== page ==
In The Discourses, Epictetus discusses the two potential sides to resolution; a virtue or an illness. Are we willing to change our minds to be closer to the truth?
In Letter XXVIII of ‘Letters from a Stoic’, Seneca discusses the fallacy surrounding travel; what it achieves, and what it simply can’t. “A change of character, not a change of air, is what you need.”
If we supposedly have all the answers, what kind of relationship can we have with the inexplicable or the mysterious? Rainer Maria Rilke discusses possibility in the unknown and danger in the absolute.
In late 1902, a young officer cadet began corresponding with poet Rainer Maria Rilke. ‘Letters to a Young Poet’ is a collection of Rilke’s letters to the young aspiring writer. In Letter No. 8, Rilke addresses the transformative nature of sadness.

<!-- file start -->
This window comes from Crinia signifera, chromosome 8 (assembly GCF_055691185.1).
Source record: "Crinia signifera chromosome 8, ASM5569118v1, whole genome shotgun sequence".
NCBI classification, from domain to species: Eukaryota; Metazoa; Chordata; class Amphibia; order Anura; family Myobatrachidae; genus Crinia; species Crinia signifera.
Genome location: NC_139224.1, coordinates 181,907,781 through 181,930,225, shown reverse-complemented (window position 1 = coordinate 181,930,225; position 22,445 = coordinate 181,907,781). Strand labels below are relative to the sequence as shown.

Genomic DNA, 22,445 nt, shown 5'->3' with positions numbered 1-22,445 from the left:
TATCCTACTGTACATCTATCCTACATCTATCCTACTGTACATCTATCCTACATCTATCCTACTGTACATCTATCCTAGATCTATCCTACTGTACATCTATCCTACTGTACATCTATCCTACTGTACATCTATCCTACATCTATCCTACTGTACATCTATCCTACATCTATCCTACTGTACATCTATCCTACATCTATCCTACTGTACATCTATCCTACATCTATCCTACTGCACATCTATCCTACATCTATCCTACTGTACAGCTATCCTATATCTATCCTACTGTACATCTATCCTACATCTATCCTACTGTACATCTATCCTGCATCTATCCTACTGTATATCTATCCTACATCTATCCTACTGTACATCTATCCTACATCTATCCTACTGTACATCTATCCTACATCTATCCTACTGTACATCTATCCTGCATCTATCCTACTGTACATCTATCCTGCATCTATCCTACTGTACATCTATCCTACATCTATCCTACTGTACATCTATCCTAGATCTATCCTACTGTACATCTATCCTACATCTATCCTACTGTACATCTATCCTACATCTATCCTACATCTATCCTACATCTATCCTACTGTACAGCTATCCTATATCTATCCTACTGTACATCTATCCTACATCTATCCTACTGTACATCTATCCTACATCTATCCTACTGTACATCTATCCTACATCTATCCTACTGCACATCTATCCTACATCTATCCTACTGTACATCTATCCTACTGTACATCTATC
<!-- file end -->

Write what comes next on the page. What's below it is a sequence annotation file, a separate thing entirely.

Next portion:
In recent history, the virtue of temperance has been associated with strict asceticism. A joyless lifestyle, filled with self-deprivation and suppression. But temperance was never meant to be an extreme. When we look further back in time, we find its essence and purpose. Quotes from Aristotle, Aquinas, Seneca & more.
In his book ‘Mere Christianity’, C.S Lewis speaks about the ‘Law of Right and Wrong’ or the ‘Law of Nature’. “…human beings, all over the earth, have this curious idea that they ought to behave in a certain way, and cannot really get rid of it.”
When we compare ourselves to others, we highlight our differences and in doing so, highlight our own inferiorities. We start believing that we are unhappy because of these things we lack in comparison, and envy creeps in.